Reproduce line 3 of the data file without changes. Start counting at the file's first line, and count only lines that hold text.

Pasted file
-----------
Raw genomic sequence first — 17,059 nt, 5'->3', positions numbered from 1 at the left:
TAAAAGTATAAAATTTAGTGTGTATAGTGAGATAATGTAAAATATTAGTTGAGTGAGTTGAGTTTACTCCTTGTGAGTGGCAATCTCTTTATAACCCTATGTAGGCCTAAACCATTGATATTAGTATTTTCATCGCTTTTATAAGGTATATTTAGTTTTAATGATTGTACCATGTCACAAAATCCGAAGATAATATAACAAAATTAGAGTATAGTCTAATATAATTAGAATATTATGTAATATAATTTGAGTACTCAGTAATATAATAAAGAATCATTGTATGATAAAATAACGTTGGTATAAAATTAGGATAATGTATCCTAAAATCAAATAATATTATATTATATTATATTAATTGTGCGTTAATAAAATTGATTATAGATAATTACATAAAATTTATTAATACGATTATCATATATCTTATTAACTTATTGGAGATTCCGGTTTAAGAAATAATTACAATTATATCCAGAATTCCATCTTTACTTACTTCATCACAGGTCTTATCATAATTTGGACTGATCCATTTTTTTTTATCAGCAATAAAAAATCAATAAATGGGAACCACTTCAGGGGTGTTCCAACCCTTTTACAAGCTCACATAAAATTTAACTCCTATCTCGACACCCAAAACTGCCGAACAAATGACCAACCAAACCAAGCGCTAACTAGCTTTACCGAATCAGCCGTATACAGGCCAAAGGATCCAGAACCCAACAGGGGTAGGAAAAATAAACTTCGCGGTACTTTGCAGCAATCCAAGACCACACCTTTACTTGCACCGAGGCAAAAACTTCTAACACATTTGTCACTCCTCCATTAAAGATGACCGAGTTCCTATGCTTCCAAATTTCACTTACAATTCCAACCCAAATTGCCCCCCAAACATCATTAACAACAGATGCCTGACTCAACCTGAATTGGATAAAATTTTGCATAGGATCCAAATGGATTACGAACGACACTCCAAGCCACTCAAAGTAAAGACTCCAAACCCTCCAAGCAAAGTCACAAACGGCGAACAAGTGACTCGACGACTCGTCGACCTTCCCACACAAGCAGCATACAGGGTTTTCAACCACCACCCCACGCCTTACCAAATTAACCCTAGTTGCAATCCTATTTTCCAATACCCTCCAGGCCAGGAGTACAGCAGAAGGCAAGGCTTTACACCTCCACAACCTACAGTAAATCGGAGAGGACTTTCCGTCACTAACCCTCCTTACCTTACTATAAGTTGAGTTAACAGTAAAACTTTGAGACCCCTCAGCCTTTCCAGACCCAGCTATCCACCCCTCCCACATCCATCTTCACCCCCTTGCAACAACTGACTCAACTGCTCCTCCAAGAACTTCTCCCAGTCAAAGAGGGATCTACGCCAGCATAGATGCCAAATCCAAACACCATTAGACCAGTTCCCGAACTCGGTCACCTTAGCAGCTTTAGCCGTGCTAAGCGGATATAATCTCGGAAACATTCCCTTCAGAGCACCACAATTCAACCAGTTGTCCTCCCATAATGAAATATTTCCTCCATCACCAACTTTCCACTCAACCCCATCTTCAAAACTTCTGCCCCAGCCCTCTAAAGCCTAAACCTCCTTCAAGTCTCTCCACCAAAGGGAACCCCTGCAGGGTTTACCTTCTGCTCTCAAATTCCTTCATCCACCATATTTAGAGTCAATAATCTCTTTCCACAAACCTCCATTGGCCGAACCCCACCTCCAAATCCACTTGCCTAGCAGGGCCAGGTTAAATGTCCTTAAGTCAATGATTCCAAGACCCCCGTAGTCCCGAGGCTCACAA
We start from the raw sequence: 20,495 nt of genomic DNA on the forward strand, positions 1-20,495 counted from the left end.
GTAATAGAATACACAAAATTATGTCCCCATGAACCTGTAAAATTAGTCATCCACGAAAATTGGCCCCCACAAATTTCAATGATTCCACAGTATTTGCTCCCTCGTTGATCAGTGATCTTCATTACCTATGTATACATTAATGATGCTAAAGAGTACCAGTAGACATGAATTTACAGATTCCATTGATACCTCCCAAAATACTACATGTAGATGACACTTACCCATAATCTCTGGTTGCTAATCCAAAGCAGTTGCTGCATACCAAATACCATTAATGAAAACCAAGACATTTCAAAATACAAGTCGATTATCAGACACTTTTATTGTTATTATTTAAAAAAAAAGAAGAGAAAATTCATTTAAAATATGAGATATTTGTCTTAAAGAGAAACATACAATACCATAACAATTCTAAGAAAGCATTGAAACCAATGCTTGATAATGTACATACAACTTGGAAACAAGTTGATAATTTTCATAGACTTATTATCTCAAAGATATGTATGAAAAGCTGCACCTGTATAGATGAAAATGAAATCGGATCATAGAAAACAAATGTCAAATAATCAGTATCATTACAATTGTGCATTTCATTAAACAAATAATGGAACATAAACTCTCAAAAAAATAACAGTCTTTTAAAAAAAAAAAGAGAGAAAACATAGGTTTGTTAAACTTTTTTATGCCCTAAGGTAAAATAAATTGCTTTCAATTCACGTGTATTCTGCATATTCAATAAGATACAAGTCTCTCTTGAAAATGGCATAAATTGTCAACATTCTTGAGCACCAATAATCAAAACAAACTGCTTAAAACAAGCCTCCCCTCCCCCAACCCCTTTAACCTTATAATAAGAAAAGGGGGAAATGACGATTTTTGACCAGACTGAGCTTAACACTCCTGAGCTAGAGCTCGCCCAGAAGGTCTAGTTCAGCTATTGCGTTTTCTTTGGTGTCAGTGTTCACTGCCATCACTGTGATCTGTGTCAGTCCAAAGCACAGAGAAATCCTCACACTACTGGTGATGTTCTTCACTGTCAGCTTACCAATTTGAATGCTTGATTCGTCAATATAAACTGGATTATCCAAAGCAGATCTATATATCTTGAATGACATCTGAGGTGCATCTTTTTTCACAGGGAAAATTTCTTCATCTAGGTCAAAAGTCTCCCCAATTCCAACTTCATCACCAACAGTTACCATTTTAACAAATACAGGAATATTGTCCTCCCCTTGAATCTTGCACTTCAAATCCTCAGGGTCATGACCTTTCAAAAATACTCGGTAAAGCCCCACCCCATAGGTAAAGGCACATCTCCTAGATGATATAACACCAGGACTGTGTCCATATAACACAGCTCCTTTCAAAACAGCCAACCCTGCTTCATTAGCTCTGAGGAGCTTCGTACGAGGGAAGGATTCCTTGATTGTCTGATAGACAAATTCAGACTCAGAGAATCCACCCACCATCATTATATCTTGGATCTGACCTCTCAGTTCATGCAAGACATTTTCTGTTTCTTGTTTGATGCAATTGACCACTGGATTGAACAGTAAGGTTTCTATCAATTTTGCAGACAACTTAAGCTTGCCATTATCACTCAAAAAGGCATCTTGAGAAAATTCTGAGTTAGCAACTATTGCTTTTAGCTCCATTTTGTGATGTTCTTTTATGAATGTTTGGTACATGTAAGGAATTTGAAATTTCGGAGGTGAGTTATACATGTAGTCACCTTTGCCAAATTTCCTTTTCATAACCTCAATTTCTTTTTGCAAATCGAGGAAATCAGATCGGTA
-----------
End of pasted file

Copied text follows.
We start from the raw sequence: 20,495 nt of genomic DNA on the forward strand, positions 1-20,495 counted from the left end.